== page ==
default avatar
Welcome to the site! Login or Signup below.
Logout|My Dashboard

NHL trailblazer Willie O’Ree still bent on making a difference

‘Jackie Robinson of hockey’ endorses Hockey for Everyone

Font Size:
Default font size
Larger font size

Posted: Thursday, February 28, 2013 12:00 am

Sports fans hold April 15, 1947 as a cherished historical day, the day that Jackie Robinson broke the color barrier in baseball. But maybe it's time that January 18, 1958 holds a similar designation.

On that day, after spending most of the season with the Quebec Aces, Willie O'Ree stepped on the ice for the Boston Bruins and became the first African American to play in the National Hockey League.

There would not be another black player in the NHL for the next 25 years.

“It was the most amazing feeling when I got the call that I was gong to be called up to the Boston Bruins and to be making my debut against the Montreal Canadians in the old Fourm,” O'Ree said recently while sitting with me before a Coyotes game. “I had played in exibitions there before so the reaction was pretty good, but I didn't notice any specifics except for people pointing because they recognized me.”

His road to the NHL was not easy and he battled for his place.

Humble beginnings

O'Ree grew up in Frederiction, New Brunswick and was a graduate of the New Brunswick Amateur Hockey Association. He was known for his speed, checking abilities and could score goals.

He played in and around New Brunswick until 1954 when he became a member of the Quebec Frontenacs of the Quebec Junior League, leading them to the 1955 Memorial Cup Tournament.

He turned pro in 1955-56 when, after a short stint with the Ontario Hockey Association Junior “A” Hockey League's Kitchener Canucks, he became a member of the Quebec Aces of the Quebec Hockey League.

During the 1955 season, O'Ree was struck by a puck that was shot and went in a weird direction and hit him square in his right eye. Doctor's told him that he would not be able to play hockey for a long time, if at all, but that just made O'Ree work harder.

“I took that shot and was told by the doctor that I had lost 95 percent of the vision in my right eye and that I may not be able to play again. I was a 19-year-old kid, so he just as well could have told me I was going to die. I thought about all my goals and dreams and thought they were gone.”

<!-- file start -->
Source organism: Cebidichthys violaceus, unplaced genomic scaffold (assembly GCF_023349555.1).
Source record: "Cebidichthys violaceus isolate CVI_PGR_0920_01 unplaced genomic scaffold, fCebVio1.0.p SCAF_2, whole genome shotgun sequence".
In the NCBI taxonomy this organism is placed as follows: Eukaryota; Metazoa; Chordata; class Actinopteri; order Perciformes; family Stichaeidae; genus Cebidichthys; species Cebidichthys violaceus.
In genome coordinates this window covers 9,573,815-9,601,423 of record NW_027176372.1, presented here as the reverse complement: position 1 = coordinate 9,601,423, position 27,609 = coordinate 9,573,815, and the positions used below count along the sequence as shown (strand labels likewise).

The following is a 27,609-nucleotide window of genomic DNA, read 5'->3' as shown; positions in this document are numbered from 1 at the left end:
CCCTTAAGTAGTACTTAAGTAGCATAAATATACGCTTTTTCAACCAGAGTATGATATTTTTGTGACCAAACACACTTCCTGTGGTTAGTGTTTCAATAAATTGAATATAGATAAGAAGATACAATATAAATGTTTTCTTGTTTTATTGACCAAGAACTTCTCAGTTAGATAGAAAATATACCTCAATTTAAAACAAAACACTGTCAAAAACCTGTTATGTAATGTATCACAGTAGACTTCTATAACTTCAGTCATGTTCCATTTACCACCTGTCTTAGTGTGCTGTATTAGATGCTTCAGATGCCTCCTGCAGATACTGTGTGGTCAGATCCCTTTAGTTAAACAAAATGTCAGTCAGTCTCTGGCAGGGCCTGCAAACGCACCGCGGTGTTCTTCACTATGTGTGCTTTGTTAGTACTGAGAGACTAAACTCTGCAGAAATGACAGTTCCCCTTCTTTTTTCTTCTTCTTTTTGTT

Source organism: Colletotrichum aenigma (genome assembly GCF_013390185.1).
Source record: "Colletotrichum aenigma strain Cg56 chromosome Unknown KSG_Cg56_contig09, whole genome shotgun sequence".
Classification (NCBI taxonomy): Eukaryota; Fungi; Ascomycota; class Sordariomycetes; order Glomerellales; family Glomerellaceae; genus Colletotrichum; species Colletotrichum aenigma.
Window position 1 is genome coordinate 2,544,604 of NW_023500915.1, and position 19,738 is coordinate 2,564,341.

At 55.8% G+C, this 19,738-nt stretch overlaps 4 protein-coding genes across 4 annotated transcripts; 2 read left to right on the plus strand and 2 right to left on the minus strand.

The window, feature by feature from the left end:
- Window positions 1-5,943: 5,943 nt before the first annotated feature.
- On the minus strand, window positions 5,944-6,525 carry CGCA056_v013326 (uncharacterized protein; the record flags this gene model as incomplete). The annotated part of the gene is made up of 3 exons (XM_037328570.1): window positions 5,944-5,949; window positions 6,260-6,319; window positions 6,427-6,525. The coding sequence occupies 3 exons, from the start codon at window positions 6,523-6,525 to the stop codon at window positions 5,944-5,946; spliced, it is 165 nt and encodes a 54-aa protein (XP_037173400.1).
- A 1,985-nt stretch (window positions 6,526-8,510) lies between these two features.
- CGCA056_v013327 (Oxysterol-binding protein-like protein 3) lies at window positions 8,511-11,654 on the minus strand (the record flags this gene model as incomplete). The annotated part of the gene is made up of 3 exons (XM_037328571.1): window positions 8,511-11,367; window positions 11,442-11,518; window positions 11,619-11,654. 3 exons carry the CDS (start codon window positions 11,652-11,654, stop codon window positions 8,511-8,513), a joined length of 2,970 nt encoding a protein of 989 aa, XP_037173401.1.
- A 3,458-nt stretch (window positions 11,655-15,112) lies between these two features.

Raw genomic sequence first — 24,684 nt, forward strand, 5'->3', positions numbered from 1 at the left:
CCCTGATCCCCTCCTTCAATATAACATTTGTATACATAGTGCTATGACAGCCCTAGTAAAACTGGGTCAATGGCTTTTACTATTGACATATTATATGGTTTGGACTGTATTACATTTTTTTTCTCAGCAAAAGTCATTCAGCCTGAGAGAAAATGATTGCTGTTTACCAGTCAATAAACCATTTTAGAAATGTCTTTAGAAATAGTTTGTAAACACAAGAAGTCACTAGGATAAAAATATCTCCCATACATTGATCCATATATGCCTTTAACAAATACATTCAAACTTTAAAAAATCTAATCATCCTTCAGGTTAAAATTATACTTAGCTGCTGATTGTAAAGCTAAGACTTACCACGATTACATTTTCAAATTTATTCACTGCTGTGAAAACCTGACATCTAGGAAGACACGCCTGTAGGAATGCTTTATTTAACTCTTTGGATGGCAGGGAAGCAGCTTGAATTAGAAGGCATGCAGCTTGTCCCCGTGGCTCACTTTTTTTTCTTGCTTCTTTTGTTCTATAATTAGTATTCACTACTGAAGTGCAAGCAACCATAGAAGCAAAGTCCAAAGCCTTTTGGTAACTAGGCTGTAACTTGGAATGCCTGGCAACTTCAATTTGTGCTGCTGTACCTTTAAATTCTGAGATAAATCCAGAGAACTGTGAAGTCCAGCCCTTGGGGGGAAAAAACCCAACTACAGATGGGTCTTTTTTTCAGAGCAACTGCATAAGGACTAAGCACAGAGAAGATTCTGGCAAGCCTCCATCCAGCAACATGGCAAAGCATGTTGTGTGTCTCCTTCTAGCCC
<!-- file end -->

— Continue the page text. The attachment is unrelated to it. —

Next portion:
After three weeks, he decided that he was going to return to hockey and, after spending his entire life as a right-handed shooter, learned to play left-handed and returned to hockey.

“I just decided that I was going to work hard and return to the sport I loved,” he said.

Racism and the Jackie Robinson of Hockey

Midway through his second minor league season with the Quebec Aces, O'Ree was called up to the Boston Bruins of the NHL to replace an injured player. Normally, being 95 percent blind in his right eye would have precluded him from playing in the NHL, but O'Ree kept it quiet.

“I was so excited to be playing again, I just didn't let anyone know that I had the injury. I loved the sport so much, I would do anything I could to continue playing.”

“I took that shot and was told by the doctor that I had lost 95 percent of the vision in my right eye and that I may not be able to play again. I was a 19-year-old kid, so he just as well could have told me I was going to die." -- Willie O'Ree

Jan. 19, 1958, he became the first black player when he played against the Montreal Canadiens. He would appear in one more game that season before be sent back down to the minors.

“I turned pro in '56 with the Aces in the Quebec Junior league and had to deal with racism daily,” he said. “I didn't hear it so much in Canada, but when I came to the rinks in the USA, I heard all the racist slurs from the crowd.”

O'Ree said he played with numerous other African Americans in the minors and that they all leaned on each other for support, as well as the other players, who were very respectful of them because they could play and weren't just a publicity stunt.

“It helped that I could score goals and was a good player. The other guys on the team were very supportive and helpful and we all worked hard to watch each others' backs.”

During a minor league game with the New Haven Nighthawks, O'Ree took the ice in Tidewater, VA and was greeted by fans who threw a black cat and cotton balls on the ice. O'Ree was involved in numerous fights during his brief NHL career, but never based on racism.